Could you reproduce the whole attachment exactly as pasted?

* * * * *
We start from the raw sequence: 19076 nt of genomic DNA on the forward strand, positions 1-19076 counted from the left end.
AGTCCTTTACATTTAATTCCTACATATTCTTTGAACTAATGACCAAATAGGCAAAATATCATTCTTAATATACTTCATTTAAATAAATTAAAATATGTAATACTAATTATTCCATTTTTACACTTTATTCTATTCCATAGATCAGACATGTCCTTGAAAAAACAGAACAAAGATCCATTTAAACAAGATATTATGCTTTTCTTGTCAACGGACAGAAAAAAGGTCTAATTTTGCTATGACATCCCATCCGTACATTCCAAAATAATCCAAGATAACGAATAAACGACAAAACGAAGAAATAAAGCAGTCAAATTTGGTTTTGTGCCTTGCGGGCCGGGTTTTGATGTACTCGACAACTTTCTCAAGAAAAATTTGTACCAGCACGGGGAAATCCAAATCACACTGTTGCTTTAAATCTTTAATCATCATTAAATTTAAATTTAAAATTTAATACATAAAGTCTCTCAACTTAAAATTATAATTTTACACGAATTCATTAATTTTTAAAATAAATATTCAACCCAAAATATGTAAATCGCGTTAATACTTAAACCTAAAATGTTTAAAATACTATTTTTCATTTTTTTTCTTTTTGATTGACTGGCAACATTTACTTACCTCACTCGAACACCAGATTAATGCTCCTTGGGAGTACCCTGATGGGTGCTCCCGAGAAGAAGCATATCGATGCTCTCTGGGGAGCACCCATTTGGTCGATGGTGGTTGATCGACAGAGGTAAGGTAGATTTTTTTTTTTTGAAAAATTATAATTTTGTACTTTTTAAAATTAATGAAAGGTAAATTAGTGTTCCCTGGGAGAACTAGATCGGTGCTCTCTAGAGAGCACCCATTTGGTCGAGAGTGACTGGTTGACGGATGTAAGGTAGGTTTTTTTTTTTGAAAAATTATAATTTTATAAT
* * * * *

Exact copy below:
We start from the raw sequence: 19076 nt of genomic DNA on the forward strand, positions 1-19076 counted from the left end.
AGTCCTTTACATTTAATTCCTACATATTCTTTGAACTAATGACCAAATAGGCAAAATATCATTCTTAATATACTTCATTTAAATAAATTAAAATATGTAATACTAATTATTCCATTTTTACACTTTATTCTATTCCATAGATCAGACATGTCCTTGAAAAAACAGAACAAAGATCCATTTAAACAAGATATTATGCTTTTCTTGTCAACGGACAGAAAAAAGGTCTAATTTTGCTATGACATCCCATCCGTACATTCCAAAATAATCCAAGATAACGAATAAACGACAAAACGAAGAAATAAAGCAGTCAAATTTGGTTTTGTGCCTTGCGGGCCGGGTTTTGATGTACTCGACAACTTTCTCAAGAAAAATTTGTACCAGCACGGGGAAATCCAAATCACACTGTTGCTTTAAATCTTTAATCATCATTAAATTTAAATTTAAAATTTAATACATAAAGTCTCTCAACTTAAAATTATAATTTTACACGAATTCATTAATTTTTAAAATAAATATTCAACCCAAAATATGTAAATCGCGTTAATACTTAAACCTAAAATGTTTAAAATACTATTTTTCATTTTTTTTCTTTTTGATTGACTGGCAACATTTACTTACCTCACTCGAACACCAGATTAATGCTCCTTGGGAGTACCCTGATGGGTGCTCCCGAGAAGAAGCATATCGATGCTCTCTGGGGAGCACCCATTTGGTCGATGGTGGTTGATCGACAGAGGTAAGGTAGATTTTTTTTTTTTGAAAAATTATAATTTTGTACTTTTTAAAATTAATGAAAGGTAAATTAGTGTTCCCTGGGAGAACTAGATCGGTGCTCTCTAGAGAGCACCCATTTGGTCGAGAGTGACTGGTTGACGGATGTAAGGTAGGTTTTTTTTTTTGAAAAATTATAATTTTATAAT